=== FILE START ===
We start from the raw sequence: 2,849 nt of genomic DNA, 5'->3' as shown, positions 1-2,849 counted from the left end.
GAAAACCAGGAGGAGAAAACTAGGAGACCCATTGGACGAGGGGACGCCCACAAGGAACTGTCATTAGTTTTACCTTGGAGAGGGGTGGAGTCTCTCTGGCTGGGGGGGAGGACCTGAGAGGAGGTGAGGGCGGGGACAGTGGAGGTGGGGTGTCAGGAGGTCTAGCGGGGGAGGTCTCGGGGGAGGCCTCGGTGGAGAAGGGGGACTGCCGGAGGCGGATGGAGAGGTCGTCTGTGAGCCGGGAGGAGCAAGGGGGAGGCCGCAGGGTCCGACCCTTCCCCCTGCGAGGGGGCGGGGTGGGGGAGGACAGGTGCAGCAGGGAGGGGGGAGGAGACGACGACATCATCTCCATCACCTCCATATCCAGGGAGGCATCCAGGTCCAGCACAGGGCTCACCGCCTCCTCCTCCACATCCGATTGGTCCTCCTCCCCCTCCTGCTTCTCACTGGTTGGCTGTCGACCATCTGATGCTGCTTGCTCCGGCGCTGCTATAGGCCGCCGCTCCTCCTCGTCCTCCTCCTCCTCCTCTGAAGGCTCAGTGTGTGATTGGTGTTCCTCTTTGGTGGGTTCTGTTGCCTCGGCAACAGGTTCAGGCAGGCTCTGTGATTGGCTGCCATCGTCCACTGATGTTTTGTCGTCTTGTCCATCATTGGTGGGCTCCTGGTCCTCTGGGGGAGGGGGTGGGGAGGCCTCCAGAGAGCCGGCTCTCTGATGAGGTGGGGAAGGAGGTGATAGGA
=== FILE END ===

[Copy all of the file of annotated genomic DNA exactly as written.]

We start from the raw sequence: 2,849 nt of genomic DNA, 5'->3' as shown, positions 1-2,849 counted from the left end.
GAAAACCAGGAGGAGAAAACTAGGAGACCCATTGGACGAGGGGACGCCCACAAGGAACTGTCATTAGTTTTACCTTGGAGAGGGGTGGAGTCTCTCTGGCTGGGGGGGAGGACCTGAGAGGAGGTGAGGGCGGGGACAGTGGAGGTGGGGTGTCAGGAGGTCTAGCGGGGGAGGTCTCGGGGGAGGCCTCGGTGGAGAAGGGGGACTGCCGGAGGCGGATGGAGAGGTCGTCTGTGAGCCGGGAGGAGCAAGGGGGAGGCCGCAGGGTCCGACCCTTCCCCCTGCGAGGGGGCGGGGTGGGGGAGGACAGGTGCAGCAGGGAGGGGGGAGGAGACGACGACATCATCTCCATCACCTCCATATCCAGGGAGGCATCCAGGTCCAGCACAGGGCTCACCGCCTCCTCCTCCACATCCGATTGGTCCTCCTCCCCCTCCTGCTTCTCACTGGTTGGCTGTCGACCATCTGATGCTGCTTGCTCCGGCGCTGCTATAGGCCGCCGCTCCTCCTCGTCCTCCTCCTCCTCCTCTGAAGGCTCAGTGTGTGATTGGTGTTCCTCTTTGGTGGGTTCTGTTGCCTCGGCAACAGGTTCAGGCAGGCTCTGTGATTGGCTGCCATCGTCCACTGATGTTTTGTCGTCTTGTCCATCATTGGTGGGCTCCTGGTCCTCTGGGGGAGGGGGTGGGGAGGCCTCCAGAGAGCCGGCTCTCTGATGAGGTGGGGAAGGAGGTGATAGGA